The Russian military test launched its Bulava intercontinental missile Tuesday from the Yury Dolgoruky submarine in the White Sea, a major boost for the navy after a series of failures.
The test was the first such launch from the strategic nuclear submarine specifically designed to carry the Bulava missiles, said defence ministry spokesman Igor Konashenkov.
All previous such launches had been made from the Dmitry Donskoi submarine.
“The launch has been successful according to all the parameters,” Konashenkov told AFP.
The missile was fired in the White Sea in northwestern Russia and hit its target in the Kura firing area on the Kamchatka peninsula in the Pacific Ocean some 6,000 kilometers (3,730 miles) away, Konashenkov said.
Russia plans to conduct four more missile launches this year, he added. If further tests are successful, the missile can be taken up by the armed forces in late 2011 or early next year, Konashenkov said.
It was the 15th such test overall and the first this year, according to the defence ministry. Of the previous launches, only seven were successful.
In 2009, the Bulava’s main designer resigned after the failures, which defence experts called a major setback to Russia’s bid to revamp its nuclear arsenal by 2020.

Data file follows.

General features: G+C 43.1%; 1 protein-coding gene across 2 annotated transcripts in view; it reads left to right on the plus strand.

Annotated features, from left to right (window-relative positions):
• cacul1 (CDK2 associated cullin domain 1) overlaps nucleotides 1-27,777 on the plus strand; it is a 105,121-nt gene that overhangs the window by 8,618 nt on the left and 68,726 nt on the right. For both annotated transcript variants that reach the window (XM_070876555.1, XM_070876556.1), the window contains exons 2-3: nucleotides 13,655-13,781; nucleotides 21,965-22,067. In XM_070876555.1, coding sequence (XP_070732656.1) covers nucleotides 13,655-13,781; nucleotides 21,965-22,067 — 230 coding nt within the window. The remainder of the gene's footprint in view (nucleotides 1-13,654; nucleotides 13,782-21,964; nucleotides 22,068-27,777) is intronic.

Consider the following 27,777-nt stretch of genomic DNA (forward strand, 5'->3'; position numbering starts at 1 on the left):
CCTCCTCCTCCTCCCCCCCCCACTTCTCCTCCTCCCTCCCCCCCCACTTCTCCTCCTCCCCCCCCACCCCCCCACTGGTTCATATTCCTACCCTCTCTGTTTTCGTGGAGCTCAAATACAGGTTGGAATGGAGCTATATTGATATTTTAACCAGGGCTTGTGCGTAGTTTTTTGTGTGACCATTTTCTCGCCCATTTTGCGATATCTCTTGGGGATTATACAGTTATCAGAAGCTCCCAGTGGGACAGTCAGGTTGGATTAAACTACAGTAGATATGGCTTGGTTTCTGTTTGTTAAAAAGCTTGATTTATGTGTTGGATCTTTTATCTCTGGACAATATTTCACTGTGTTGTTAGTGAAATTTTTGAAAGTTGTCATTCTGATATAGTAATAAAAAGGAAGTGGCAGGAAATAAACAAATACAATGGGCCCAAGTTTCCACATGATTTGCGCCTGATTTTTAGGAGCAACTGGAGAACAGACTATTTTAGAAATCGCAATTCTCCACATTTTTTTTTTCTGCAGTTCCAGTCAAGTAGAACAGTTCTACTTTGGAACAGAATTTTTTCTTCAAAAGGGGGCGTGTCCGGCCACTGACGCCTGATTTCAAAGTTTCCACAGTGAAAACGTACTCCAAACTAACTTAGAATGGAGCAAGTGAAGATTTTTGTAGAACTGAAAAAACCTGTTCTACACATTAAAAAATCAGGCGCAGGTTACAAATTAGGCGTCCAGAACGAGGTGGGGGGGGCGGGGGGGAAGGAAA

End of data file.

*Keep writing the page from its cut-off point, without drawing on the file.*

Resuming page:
The Bulava, which can be equipped with up to 10 individually targeted nuclear warheads capable of changing their flight trajectory, has a maximum range of 8,000 kilometres (5,000 miles).
Its incorporation into the armed forces is part of a wide-ranging military reform aimed at updating the armed forces’ Soviet-era structures and equipment to bring them in line with the demands of modern warfare.
The missile is designed for use with Russia’s new Borei class of nuclear submarines like the Yury Dolgoruky and Alexander Nevsky, named after key historical figures.
Analysts have previously said the vessels risk being worthless unless the Bulava works.
In late 2009, a similar missile launch ended in failure, causing spectacular images in the sky above the Norwegian city of Tromso and prompting initial speculations they were caused by a meteor, the northern lights or even a UFO.
The White Sea, the usual site for such missile tests from Russian submarines, lies close to Norway’s own Arctic region.
Defence analysts cautiously welcomed the launch, saying the armed forces had learnt from mistakes but more tests were needed.
“This is the beginning of possible success. Eight successful tests out of the 15 is a sign of hope, but nothing more than that,” defence analyst Alexander Golts told AFP.
“The Yury Dolgoruky is the first of the new missile carriers which has completed at-sea tests and is ready for use. There is no doubt this is good news for the Russian navy and the military.”